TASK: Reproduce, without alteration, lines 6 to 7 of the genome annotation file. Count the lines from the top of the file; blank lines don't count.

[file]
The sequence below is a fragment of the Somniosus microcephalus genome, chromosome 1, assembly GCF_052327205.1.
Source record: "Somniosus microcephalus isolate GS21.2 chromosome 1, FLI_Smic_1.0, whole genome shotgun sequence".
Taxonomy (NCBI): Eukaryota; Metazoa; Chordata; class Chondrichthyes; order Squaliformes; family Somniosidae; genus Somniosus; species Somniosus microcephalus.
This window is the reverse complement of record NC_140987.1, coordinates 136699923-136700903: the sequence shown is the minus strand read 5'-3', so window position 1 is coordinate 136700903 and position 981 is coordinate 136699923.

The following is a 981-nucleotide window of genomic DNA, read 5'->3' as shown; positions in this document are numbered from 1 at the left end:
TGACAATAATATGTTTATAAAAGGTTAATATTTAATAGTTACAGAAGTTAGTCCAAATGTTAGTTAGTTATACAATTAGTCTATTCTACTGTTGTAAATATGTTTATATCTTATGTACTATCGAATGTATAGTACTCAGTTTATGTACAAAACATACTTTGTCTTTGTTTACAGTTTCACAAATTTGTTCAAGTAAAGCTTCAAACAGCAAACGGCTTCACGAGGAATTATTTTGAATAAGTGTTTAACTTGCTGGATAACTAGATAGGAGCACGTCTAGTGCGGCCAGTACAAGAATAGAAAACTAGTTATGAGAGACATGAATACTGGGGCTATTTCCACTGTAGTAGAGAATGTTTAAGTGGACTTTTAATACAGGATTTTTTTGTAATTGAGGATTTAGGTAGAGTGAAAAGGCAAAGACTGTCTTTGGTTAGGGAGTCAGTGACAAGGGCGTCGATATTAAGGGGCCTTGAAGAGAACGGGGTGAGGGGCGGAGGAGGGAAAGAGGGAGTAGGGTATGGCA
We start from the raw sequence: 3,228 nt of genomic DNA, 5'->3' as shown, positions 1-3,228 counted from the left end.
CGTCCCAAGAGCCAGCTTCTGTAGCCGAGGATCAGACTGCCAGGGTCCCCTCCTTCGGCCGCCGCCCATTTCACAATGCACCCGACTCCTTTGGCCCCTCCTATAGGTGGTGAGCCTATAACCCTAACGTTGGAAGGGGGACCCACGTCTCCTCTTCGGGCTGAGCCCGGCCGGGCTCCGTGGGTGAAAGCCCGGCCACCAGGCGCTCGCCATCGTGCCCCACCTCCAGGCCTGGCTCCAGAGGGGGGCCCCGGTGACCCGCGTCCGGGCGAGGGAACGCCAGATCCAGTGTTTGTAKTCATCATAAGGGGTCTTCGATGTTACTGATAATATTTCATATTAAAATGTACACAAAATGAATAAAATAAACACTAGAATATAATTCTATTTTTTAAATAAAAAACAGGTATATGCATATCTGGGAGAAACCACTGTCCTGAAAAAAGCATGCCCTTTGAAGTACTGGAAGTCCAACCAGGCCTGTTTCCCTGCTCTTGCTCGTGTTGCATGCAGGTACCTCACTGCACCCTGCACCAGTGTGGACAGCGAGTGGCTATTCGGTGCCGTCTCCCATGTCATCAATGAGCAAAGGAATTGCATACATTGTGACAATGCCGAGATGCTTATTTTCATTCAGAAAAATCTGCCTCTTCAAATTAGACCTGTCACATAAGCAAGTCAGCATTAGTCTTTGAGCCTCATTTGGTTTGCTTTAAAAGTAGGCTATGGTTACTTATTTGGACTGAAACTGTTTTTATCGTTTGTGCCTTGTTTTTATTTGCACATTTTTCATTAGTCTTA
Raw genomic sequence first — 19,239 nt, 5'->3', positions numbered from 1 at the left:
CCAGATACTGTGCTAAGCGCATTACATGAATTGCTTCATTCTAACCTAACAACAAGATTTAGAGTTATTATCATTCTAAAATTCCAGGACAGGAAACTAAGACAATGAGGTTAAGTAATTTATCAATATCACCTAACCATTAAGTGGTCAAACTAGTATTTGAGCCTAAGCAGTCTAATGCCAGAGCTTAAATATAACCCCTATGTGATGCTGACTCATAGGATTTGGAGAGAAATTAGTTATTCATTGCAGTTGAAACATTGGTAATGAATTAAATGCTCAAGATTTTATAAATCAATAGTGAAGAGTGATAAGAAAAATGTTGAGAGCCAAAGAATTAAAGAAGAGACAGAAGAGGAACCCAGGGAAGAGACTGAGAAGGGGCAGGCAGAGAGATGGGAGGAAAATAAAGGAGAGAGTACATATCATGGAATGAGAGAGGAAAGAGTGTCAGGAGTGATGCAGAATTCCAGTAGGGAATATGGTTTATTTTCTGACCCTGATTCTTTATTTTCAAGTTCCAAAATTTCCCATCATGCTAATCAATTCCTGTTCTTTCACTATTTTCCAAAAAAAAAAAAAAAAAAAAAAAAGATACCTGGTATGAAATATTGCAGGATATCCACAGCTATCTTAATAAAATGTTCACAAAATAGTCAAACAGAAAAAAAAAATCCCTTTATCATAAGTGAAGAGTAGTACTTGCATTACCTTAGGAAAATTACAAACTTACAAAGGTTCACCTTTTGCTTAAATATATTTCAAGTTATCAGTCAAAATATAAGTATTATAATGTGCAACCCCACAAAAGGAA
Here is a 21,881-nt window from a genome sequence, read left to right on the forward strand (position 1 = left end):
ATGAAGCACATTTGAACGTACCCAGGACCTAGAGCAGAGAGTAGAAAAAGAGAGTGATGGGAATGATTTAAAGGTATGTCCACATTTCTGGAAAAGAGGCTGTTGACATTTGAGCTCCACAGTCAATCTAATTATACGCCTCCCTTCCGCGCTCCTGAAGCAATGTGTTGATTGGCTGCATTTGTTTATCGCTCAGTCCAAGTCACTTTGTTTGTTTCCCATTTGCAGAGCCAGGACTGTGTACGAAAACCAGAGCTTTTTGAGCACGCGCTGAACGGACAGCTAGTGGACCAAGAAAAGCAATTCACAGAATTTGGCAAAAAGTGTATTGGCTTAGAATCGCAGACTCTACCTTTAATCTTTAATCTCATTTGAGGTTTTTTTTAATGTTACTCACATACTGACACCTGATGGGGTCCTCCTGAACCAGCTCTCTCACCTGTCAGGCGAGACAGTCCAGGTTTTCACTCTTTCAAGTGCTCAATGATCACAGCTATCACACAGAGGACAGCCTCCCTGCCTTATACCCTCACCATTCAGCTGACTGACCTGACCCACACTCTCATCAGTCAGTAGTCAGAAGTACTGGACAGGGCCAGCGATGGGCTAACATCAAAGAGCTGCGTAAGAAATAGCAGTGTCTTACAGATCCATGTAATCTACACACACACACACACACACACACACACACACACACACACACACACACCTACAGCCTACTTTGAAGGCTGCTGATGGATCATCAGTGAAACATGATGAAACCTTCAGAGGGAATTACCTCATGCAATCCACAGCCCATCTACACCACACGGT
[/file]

TGACAATAATATGTTTATAAAAGGTTAATATTTAATAGTTACAGAAGTTAGTCCAAATGTTAGTTAGTTATACAATTAGTCTATTCTACTGTTGTAAATATGTTTATATCTTATGTACTATCGAATGTATAGTACTCAGTTTATGTACAAAACATACTTTGTCTTTGTTTACAGTTTCACAAATTTGTTCAAGTAAAGCTTCAAACAGCAAACGGCTTCACGAGGAATTATTTTGAATAAGTGTTTAACTTGCTGGATAACTAGATAGGAGCACGTCTAGTGCGGCCAGTACAAGAATAGAAAACTAGTTATGAGAGACATGAATACTGGGGCTATTTCCACTGTAGTAGAGAATGTTTAAGTGGACTTTTAATACAGGATTTTTTTGTAATTGAGGATTTAGGTAGAGTGAAAAGGCAAAGACTGTCTTTGGTTAGGGAGTCAGTGACAAGGGCGTCGATATTAAGGGGCCTTGAAGAGAACGGGGTGAGGGGCGGAGGAGGGAAAGAGGGAGTAGGGTATGGCA
We start from the raw sequence: 3,228 nt of genomic DNA, 5'->3' as shown, positions 1-3,228 counted from the left end.